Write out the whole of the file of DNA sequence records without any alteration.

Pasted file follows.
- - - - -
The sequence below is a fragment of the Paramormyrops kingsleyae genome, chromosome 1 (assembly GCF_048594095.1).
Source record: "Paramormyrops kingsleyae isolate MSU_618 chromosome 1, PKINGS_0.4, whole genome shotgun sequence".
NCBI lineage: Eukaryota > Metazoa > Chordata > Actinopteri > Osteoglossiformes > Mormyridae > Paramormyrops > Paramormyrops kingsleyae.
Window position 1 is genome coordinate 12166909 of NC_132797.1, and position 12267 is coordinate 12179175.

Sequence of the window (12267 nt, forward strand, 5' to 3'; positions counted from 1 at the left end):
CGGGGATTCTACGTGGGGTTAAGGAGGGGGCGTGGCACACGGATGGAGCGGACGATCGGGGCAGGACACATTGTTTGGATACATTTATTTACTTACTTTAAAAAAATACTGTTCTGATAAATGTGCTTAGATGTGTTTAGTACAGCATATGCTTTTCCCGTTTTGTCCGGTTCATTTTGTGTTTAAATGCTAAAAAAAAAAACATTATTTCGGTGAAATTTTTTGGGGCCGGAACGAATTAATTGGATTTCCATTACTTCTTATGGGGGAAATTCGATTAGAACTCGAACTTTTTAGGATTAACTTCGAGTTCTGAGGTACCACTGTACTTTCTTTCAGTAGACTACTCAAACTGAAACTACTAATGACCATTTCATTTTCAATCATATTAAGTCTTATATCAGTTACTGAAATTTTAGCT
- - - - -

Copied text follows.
The sequence below is a fragment of the Paramormyrops kingsleyae genome, chromosome 1 (assembly GCF_048594095.1).
Source record: "Paramormyrops kingsleyae isolate MSU_618 chromosome 1, PKINGS_0.4, whole genome shotgun sequence".
NCBI lineage: Eukaryota > Metazoa > Chordata > Actinopteri > Osteoglossiformes > Mormyridae > Paramormyrops > Paramormyrops kingsleyae.
Window position 1 is genome coordinate 12166909 of NC_132797.1, and position 12267 is coordinate 12179175.

Sequence of the window (12267 nt, forward strand, 5' to 3'; positions counted from 1 at the left end):
CGGGGATTCTACGTGGGGTTAAGGAGGGGGCGTGGCACACGGATGGAGCGGACGATCGGGGCAGGACACATTGTTTGGATACATTTATTTACTTACTTTAAAAAAATACTGTTCTGATAAATGTGCTTAGATGTGTTTAGTACAGCATATGCTTTTCCCGTTTTGTCCGGTTCATTTTGTGTTTAAATGCTAAAAAAAAAAACATTATTTCGGTGAAATTTTTTGGGGCCGGAACGAATTAATTGGATTTCCATTACTTCTTATGGGGGAAATTCGATTAGAACTCGAACTTTTTAGGATTAACTTCGAGTTCTGAGGTACCACTGTACTTTCTTTCAGTAGACTACTCAAACTGAAACTACTAATGACCATTTCATTTTCAATCATATTAAGTCTTATATCAGTTACTGAAATTTTAGCT